The Appearance Of Routine Dip-Buying And A Fresh Look At The ‘Sell In May’ Cliché

The Appearance Of Routine Dip-Buying And A Fresh Look At The ‘Sell In May’ Cliché

“With the S&P 500 and MSCI World showing their 4th best start of the year since 1929 and 1970 respectively, investors are now wondering if the so-called ‘sell in May and go away’ effect can erase the gains displayed so far”, Goldman wrote on Monday evening, invoking a cringe-worthy, old market adage in the course of essentially asking the same question that everyone has been asking about 2019’s remarkable surge in risk assets – namely, “How sustainable is it?”

At this point, analysts and commentators have presented, debated and otherwise expounded on pretty much every plausible explanation for the V-shaped recovery off the “Christmas Eve massacre” lows. Going forward, those of a bullish persuasion contend that under-exposure and the “flow-less” nature of the bounce leave room for further upside as fundamental/discretionary investors are pulled in and systematic strategies continue to re-leverage.

As for the dramatic collapse in volatility that’s accompanied the surge, JPMorgan’s Marko Kolanovic reminded folks on Monday that declining stock correlations have been critical when it comes to driving realized vol. lower.

“Since January, market volatility declined by 80% (e.g. 1 month realized volatility of S&P 500 dropped from ~30% to the current level of ~6%) and stock correlations also dropped by ~80% (1M realized correlation fell from 71% to 13%), contributing to nearly half of the volatility decline”, Marko wrote, adding that “the decline in stock correlations causes the index to ‘tread water’ even as growth-value, cyclicals-defensives, low volatility – high beta stocks pairs have rather large moves.”

(JPMorgan)

If you’re wondering whether that’s in part attributable to hair-trigger style rotations and, relatedly, lightning-fast factor swings, the answer is yes. Kolanovic also notes high gross exposure but low net exposure.

Additionally – and this is something we’ve been over dozens of times – Marko writes that “the past three months, the market was record long convexity, [which] suppresses intraday market moves by creating intraday reversion patterns.”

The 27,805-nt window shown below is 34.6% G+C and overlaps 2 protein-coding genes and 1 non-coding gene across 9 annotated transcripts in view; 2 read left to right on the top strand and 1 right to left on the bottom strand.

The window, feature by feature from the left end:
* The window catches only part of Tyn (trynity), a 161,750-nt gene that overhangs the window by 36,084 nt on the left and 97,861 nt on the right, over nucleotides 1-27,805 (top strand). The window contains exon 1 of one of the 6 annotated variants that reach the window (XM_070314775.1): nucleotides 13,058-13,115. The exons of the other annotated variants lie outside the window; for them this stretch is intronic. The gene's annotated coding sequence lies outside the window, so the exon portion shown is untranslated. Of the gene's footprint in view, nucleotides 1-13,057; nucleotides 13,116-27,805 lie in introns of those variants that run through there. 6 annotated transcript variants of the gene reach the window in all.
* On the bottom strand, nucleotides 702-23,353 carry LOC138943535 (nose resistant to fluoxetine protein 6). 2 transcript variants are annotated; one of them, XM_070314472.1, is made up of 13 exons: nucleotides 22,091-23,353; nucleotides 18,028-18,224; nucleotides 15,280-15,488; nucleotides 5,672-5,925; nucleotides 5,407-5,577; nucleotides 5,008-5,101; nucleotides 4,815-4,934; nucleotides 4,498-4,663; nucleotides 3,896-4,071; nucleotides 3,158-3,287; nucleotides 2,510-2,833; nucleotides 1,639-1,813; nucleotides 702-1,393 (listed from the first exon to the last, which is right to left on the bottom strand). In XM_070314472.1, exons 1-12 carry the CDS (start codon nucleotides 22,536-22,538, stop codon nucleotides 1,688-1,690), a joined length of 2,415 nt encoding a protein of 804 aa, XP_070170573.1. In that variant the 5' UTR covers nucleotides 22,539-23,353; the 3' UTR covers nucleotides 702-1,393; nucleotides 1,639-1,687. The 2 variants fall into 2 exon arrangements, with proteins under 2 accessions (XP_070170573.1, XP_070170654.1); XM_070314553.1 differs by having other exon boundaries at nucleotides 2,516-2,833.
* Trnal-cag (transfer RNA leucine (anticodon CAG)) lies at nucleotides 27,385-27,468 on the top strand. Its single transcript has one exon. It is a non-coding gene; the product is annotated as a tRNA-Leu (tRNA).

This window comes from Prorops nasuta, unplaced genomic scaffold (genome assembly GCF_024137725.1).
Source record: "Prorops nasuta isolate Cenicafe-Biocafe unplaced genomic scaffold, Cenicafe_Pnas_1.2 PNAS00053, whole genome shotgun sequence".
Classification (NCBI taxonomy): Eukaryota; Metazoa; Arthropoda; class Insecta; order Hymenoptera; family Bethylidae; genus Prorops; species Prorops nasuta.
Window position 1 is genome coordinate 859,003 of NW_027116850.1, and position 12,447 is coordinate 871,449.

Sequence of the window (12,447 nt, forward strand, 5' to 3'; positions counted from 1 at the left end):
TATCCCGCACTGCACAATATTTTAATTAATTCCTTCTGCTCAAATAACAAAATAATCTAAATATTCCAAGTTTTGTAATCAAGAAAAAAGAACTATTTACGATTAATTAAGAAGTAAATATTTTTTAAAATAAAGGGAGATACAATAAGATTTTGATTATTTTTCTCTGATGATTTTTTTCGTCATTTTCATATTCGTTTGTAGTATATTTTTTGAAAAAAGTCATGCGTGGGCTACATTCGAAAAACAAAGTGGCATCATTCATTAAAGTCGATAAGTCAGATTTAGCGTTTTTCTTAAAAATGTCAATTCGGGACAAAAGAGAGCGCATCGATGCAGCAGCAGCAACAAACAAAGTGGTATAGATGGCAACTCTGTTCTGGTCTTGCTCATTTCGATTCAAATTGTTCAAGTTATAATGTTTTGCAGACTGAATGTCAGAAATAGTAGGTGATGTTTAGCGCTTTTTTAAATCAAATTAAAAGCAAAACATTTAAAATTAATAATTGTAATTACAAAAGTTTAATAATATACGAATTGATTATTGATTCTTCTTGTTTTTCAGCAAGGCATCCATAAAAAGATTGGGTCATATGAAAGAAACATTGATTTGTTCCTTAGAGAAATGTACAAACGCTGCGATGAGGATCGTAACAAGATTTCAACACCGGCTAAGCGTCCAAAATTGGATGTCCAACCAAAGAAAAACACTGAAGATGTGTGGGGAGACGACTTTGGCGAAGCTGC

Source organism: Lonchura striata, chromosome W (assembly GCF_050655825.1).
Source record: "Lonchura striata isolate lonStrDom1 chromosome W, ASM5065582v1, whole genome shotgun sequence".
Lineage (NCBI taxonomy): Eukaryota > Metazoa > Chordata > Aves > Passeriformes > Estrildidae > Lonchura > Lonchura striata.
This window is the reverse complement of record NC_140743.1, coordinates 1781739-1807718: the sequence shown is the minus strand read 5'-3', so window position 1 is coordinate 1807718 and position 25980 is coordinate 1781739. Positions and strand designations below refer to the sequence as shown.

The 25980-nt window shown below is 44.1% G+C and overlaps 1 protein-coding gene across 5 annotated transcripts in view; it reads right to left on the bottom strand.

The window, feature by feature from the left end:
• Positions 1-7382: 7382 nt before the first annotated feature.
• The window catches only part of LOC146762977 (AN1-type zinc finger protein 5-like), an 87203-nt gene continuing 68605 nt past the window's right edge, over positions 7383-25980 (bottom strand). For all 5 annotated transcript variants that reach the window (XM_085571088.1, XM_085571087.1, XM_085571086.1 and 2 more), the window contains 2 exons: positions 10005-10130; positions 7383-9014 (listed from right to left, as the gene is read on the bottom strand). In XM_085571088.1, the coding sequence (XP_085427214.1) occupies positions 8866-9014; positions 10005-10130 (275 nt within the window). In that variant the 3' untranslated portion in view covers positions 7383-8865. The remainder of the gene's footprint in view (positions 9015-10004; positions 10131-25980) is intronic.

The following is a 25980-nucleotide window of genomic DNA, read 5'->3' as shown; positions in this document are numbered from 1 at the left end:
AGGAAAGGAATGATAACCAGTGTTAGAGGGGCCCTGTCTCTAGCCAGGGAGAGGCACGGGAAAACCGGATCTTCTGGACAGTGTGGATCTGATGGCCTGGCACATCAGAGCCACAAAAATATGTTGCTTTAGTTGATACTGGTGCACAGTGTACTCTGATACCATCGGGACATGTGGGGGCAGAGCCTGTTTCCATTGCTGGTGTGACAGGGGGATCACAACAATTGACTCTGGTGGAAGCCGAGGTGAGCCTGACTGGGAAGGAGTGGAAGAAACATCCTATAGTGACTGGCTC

More simply, it appears as though there’s always “someone” buying the proverbial dip – an invisible hand, as it were. And when you throw in the corporate bid (buybacks) which further helps to tamp down turmoil, realized vol. gets “crushed”, as Kolanovic puts it.

If you ask JPMorgan, US equities can trade higher from here as key investor cohorts who were left behind in Q1 reengage. The bottom line is that being overtly bearish is getting harder – at least for the bank’s clients. “When talking to clients, we don’t find many truly convinced bears at this point, but rather investors who would like to add at ~5-10% lower levels and capture a return to new all-time highs”, Marko wrote. The implication is that if there is a pullback that’s not predicated on some kind of earthquake (geopolitical or otherwise), the dip will probably be bought.

For their part, Goldman thinks it’s at least worth mentioning seasonality when you think about the path forward.

“Historically, we find risky assets tend to perform well in the first part of the year (from January to April) while they tend to suffer in Q2 and Q3 (from May to August)”, the bank wrote Monday, in the same note cited here at the outset. “As a result, the distribution of equity returns tend to be much more positively skewed during the first part of the year.”

(Goldman)

So, sell?

Not exactly. After noting that seasonality tends to be strong in EM and following a brief discussion of HY (spreads have always tightened in Q1 post-2009 before widening back out from May through November), Goldman writes that in their view, “seasonality alone is unlikely to be a reason for lower returns.”

In fact, when the bank looked for evidence (i.e., correlation) between strong performance during the first four months of the year and performance from May through August, they came up largely empty.

With all of that said, there’s a common sense argument to be made that blistering returns aren’t likely to be entirely sustainable, unless 2019 should turn into some kind of historic bonanza. So, while you’d be fully justified in maintaining a constructive outlook, you’d also be forgiven for thinking that returns will be more muted from here.


 

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